Libya could see an increase in production in the coming days after the reopening of a key crude oil export pipeline from the Sharara field, the country's largest oil field, after it was closed Sunday, sources said.
Futures in NY rose 0.2 percent after a 3.6 percent decline last week.
It meant Libyan oil production has plunged by nearly 40% from mid-February levels, as just over a week ago, the 90,000 b/d Elephant or El Feel field also shut due to protests by local tribes and guards. The increase - together with rising United States output - has prevented prices from regaining the highs of January even as most Opec members continue to curb production.
Oil climbed as geopolitical risk resurfaced, with a halt at Libya's biggest crude field sparking speculation that supply will tighten and help reduce a global glut.
Sharara was producing again after a one-day halt, according to a person with knowledge of the matter, who asked not to be identified because they aren't authorized to speak to news media.
West Texas Intermediate for April delivery rose as much as 72 cents to $61.97 a barrel on the New York Mercantile Exchange and traded at $61.34 as of 12:25 p.m. London time. The contract fell 3.6% last week, the first weekly decline in three weeks.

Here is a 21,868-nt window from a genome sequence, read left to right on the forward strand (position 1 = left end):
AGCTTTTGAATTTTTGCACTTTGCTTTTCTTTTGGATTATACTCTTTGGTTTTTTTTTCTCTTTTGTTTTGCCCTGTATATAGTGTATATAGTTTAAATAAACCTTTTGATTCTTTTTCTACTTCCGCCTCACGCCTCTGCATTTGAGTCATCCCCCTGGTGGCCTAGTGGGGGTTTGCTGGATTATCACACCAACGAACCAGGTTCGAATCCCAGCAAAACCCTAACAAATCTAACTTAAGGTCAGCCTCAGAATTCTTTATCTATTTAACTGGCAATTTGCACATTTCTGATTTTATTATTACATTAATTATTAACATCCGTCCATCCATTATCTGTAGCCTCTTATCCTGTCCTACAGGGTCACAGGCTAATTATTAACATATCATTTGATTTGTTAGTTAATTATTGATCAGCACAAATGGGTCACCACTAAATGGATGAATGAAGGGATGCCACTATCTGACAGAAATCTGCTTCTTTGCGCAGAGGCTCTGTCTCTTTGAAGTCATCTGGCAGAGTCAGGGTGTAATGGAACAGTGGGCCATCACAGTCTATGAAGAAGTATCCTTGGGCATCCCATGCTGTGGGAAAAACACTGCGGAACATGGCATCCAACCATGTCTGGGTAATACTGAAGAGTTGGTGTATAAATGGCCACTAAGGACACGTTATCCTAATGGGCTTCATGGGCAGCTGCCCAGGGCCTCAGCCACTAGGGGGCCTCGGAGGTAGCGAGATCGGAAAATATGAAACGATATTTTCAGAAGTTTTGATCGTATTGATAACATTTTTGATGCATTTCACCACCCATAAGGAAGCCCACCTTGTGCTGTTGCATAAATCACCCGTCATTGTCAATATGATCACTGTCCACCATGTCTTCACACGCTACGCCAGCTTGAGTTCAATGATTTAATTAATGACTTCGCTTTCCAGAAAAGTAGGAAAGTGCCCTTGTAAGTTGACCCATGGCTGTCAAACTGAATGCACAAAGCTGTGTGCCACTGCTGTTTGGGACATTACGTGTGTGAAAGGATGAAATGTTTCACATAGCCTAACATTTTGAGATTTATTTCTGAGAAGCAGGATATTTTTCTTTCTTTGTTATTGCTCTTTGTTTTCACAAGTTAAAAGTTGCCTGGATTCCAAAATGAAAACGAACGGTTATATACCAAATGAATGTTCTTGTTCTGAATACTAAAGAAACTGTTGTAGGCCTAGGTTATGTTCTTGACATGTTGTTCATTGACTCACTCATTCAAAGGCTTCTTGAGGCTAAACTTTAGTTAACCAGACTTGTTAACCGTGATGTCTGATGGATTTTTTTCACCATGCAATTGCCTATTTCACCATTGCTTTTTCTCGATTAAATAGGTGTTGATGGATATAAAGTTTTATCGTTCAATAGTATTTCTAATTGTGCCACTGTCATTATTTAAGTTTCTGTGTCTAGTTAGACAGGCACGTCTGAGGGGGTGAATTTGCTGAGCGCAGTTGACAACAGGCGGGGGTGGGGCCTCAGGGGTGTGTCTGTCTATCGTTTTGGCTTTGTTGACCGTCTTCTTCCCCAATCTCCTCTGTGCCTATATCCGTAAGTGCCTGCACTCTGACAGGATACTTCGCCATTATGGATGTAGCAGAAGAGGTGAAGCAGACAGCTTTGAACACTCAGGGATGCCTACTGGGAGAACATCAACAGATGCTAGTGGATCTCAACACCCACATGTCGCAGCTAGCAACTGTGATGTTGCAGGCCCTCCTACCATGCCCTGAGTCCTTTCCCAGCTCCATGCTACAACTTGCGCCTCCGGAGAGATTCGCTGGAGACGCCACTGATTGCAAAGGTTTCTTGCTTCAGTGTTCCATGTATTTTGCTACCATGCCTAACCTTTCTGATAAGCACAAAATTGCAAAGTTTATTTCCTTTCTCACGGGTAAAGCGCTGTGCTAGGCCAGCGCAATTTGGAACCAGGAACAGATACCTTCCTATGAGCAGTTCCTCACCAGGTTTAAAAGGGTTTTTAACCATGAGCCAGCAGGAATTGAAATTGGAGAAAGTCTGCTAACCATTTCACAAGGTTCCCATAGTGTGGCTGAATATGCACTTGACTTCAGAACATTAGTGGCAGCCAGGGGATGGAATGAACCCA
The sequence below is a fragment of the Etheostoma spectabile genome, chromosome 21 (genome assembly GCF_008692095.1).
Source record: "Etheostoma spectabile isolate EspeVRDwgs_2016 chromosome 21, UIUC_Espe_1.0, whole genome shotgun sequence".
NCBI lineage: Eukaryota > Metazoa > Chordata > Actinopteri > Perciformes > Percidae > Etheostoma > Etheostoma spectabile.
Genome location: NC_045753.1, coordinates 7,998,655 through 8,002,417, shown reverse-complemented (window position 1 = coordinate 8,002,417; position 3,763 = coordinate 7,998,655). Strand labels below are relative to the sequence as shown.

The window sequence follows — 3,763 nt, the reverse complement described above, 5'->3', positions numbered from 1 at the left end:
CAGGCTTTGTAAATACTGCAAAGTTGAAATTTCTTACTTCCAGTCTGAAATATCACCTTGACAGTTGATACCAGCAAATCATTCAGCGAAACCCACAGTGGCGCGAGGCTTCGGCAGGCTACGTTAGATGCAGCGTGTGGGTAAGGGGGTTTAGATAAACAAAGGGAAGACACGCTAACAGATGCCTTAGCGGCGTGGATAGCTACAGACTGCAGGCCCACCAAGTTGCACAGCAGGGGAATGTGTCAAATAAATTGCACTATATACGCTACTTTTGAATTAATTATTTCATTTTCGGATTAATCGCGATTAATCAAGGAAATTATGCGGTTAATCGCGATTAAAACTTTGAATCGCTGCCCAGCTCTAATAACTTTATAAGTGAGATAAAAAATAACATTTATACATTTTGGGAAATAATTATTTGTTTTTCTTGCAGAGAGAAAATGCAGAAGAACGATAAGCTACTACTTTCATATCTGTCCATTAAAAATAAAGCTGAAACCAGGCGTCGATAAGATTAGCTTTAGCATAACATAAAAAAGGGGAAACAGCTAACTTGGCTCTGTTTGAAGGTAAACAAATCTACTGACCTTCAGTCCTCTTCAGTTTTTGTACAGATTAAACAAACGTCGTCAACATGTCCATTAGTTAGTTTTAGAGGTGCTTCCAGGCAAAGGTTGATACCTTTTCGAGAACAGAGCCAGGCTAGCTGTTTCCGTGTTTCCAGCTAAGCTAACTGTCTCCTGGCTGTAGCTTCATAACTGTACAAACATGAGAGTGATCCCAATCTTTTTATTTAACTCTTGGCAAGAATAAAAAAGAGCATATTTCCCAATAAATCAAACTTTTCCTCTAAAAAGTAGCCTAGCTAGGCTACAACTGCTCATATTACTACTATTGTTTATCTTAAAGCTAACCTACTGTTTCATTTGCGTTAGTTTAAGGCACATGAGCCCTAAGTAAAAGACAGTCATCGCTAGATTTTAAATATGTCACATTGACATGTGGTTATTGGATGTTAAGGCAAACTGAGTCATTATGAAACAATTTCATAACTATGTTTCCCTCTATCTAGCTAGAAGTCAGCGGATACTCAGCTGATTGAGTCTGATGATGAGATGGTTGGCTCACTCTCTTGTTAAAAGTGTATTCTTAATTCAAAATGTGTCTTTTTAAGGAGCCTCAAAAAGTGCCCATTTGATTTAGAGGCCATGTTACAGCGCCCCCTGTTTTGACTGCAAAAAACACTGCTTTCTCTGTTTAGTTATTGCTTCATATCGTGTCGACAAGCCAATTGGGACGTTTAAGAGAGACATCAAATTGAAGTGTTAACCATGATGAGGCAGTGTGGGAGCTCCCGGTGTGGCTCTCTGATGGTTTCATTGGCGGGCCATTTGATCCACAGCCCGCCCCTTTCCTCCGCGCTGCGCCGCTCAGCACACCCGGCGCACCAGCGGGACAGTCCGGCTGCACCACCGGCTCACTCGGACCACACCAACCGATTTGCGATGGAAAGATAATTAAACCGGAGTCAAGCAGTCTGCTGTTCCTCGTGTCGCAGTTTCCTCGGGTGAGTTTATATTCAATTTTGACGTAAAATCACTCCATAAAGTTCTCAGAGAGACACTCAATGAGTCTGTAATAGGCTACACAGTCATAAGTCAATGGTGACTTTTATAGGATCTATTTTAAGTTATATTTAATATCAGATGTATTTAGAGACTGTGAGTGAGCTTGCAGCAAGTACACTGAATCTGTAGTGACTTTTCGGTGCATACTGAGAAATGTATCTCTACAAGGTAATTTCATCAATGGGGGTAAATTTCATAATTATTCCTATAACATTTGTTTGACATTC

Brent for May settlement advanced 34 cents to US$64.71 a barrel on the London-based ICE Futures Europe Exchange. Front-month futures slipped 4.4% last week. The global benchmark traded at a US$3.24 premium to May WTI.
Oil shipments from Libya jumped to 1.19 million barrels a day last month, the highest since Bloomberg began tracking tankers from the country in July 2014.
Libya has struggled to boost oil production amid the lingering effects of civil strife that erupted earlier in the decade.
At the same time, investors are also focusing on the USA, where explorers have boosted the number of rigs drilling for crude to 800 for the first time in nearly three years, according to Baker Hughes data released Friday.
Drillers have been accelerating exploration in an almost-unbroken streak since the beginning of November, vaulting American crude output to a record of more than 10 million barrels a day.
CERAWeek by IHS Markit, the largest gathering of energy executives and officials in the Americas, begins on Monday, when OPEC Secretary-General Mohammad Barkindo will dine with shale executives in Houston.